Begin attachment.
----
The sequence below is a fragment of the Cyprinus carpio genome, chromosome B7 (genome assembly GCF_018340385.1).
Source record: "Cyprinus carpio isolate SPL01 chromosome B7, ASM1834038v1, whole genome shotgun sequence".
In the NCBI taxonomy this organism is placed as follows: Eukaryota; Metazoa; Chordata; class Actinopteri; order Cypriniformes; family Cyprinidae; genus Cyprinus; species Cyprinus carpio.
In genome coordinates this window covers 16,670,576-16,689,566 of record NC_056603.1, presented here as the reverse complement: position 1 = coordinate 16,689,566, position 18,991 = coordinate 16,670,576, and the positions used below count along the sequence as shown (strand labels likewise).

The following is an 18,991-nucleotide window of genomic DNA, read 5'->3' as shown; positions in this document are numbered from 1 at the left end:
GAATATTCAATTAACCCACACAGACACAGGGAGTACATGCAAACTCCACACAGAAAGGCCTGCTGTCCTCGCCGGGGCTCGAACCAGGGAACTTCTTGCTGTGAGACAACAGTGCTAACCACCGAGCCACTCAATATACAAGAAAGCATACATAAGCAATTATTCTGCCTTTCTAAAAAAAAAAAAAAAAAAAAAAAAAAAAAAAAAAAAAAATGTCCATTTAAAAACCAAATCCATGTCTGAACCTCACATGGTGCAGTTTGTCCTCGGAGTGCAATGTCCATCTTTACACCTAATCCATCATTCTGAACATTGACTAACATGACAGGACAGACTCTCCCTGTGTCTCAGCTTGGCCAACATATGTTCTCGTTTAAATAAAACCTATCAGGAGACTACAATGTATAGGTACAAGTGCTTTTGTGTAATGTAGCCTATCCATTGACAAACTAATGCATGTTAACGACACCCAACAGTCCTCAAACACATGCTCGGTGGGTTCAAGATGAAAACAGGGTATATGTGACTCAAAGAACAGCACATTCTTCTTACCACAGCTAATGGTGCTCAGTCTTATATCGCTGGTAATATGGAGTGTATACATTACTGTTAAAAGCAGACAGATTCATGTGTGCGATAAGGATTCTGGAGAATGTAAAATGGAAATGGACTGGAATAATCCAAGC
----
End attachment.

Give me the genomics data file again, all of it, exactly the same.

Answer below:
The sequence below is a fragment of the Cyprinus carpio genome, chromosome B7 (genome assembly GCF_018340385.1).
Source record: "Cyprinus carpio isolate SPL01 chromosome B7, ASM1834038v1, whole genome shotgun sequence".
In the NCBI taxonomy this organism is placed as follows: Eukaryota; Metazoa; Chordata; class Actinopteri; order Cypriniformes; family Cyprinidae; genus Cyprinus; species Cyprinus carpio.
In genome coordinates this window covers 16,670,576-16,689,566 of record NC_056603.1, presented here as the reverse complement: position 1 = coordinate 16,689,566, position 18,991 = coordinate 16,670,576, and the positions used below count along the sequence as shown (strand labels likewise).

The following is an 18,991-nucleotide window of genomic DNA, read 5'->3' as shown; positions in this document are numbered from 1 at the left end:
GAATATTCAATTAACCCACACAGACACAGGGAGTACATGCAAACTCCACACAGAAAGGCCTGCTGTCCTCGCCGGGGCTCGAACCAGGGAACTTCTTGCTGTGAGACAACAGTGCTAACCACCGAGCCACTCAATATACAAGAAAGCATACATAAGCAATTATTCTGCCTTTCTAAAAAAAAAAAAAAAAAAAAAAAAAAAAAAAAAAAAAAATGTCCATTTAAAAACCAAATCCATGTCTGAACCTCACATGGTGCAGTTTGTCCTCGGAGTGCAATGTCCATCTTTACACCTAATCCATCATTCTGAACATTGACTAACATGACAGGACAGACTCTCCCTGTGTCTCAGCTTGGCCAACATATGTTCTCGTTTAAATAAAACCTATCAGGAGACTACAATGTATAGGTACAAGTGCTTTTGTGTAATGTAGCCTATCCATTGACAAACTAATGCATGTTAACGACACCCAACAGTCCTCAAACACATGCTCGGTGGGTTCAAGATGAAAACAGGGTATATGTGACTCAAAGAACAGCACATTCTTCTTACCACAGCTAATGGTGCTCAGTCTTATATCGCTGGTAATATGGAGTGTATACATTACTGTTAAAAGCAGACAGATTCATGTGTGCGATAAGGATTCTGGAGAATGTAAAATGGAAATGGACTGGAATAATCCAAGC